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ACLU Expresses Worry Elon Musk Will Let Twitter Users Think Differently Than They Do

Suddenly, the ACLU is seemingly really worried about more free speech — not to mention the idea of rich people owning companies.

That’s the takeaway from the organization’s statement after it was revealed Tesla king Elon Musk struck a deal for a Twitter takeover.

Yet at the same time, the ACLU offered praise to Musk. Just not the idea of his right to buy and owning whatever he wants. Or in this case, his right to negotiate a deal with Twitter. And let us not forget, Twitter had to agree to the sale, too.

But none of that matters to the ACLU, based on its reaction to the news.

“While Elon Musk is an ACLU card-carrying member and one of our most significant supporters, there’s a lot of danger having so much power in the hands of any one individual,” ACLU executive director Anthony D. Romero said in a statement. “In today’s world, a small handful of private tech companies — including Twitter — play a profound and unique role in enabling our right to express ourselves online. Social media is a critical tool used to share ideas, express opinions, and consume information that has real-life impacts in discourse in the offline world.

“We should be worried about any powerful central actor, whether it’s a government or any wealthy individual — even if it’s an ACLU member — having so much control over the boundaries of our political speech online.”

Interestingly, the Romero and the ACLU had no such issue when Jack Dorsey was in charge. And as Romero admitted, Musk has been a fervent supporter of the organization.

So why the worry?

Well, it’s likely because Musk has promised some changes to Twitter, and it starts with freedom of speech. As we relayed earlier, he even said he wants his own critics to keep coming after him. After all, that’s what free speech is all about.

Granted, there are things that should not be said, hurtful, offensive things that reveal people as being close-minded. But the issue so many have had with Twitter is that its users were often banned or victimized by the “mob” for having a reasoned view of their own.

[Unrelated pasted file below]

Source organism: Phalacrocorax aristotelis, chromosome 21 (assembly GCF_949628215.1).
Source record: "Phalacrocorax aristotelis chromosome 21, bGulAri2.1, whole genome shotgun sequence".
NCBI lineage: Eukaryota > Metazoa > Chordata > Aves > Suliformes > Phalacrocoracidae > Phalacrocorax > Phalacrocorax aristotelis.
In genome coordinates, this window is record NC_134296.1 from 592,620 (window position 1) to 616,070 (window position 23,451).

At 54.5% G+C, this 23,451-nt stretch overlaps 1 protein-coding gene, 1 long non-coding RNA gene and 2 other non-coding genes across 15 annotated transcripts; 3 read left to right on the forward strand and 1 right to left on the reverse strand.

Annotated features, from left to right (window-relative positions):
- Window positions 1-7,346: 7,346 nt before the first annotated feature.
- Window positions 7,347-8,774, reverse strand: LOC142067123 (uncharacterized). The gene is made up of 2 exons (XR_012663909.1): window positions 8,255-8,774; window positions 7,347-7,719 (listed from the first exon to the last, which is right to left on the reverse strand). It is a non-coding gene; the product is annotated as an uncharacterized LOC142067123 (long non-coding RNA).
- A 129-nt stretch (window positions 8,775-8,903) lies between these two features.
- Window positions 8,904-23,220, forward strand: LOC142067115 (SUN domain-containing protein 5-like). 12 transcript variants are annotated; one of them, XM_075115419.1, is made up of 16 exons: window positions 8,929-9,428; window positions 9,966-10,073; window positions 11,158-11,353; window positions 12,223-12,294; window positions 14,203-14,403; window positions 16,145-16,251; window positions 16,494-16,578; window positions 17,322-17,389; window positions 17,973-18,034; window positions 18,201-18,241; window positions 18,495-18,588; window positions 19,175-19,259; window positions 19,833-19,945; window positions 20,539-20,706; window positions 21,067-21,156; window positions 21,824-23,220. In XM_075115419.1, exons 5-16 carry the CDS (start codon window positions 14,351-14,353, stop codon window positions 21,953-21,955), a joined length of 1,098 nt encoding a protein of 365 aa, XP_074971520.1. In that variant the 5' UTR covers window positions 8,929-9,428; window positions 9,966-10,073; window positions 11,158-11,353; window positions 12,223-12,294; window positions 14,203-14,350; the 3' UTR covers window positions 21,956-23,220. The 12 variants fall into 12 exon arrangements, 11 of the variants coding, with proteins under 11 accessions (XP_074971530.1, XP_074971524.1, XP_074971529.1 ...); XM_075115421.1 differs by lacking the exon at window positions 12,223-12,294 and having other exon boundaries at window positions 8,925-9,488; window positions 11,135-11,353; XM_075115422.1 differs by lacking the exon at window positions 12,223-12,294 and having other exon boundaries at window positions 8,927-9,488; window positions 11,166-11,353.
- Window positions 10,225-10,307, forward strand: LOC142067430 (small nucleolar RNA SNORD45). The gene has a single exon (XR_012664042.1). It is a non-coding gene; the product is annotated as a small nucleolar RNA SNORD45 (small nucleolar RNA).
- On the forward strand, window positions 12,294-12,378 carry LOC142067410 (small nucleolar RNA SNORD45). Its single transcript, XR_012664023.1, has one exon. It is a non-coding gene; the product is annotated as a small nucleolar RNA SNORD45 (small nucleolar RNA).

No one is in favor of hate speech. But just because you disagree with someone doesn’t make you hateful.

Musk intends to change that narrative when it comes to Twitter. And apparently, that idea has some people shaking in their boots, or even coming off the rails.

Those groups don’t want anything but for everyone to push their own mission. Maybe that’s what has the ACLU feeling so concerned. Bottom line: Musk intends to change the way Twitter operates, and those who have run amok on Twitter are terrified what it means.

Written by Sam Amico

Sam Amico is the assistant managing editor-newsdesk at OutKick. He is also the co-founder and senior writer at Hoopswire.com, and has covered the NBA for nearly 20 years, including his time at Sports Illustrated, FOX Sports and CBS Sports. A native of Akron, Ohio, his writing career began in Wyoming.

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  1. Once upon a time, the ACLU went to court to fight for Nazi’s rights to march in Skokie, Illinois, in full uniform, because anything less would violate the First Amendment. The ACLU won. Now they clutch their pearls over the thought of someone, anyone, being able to post whatever they want on Twitter. Because it might be dangerous. If fucking bananaland.

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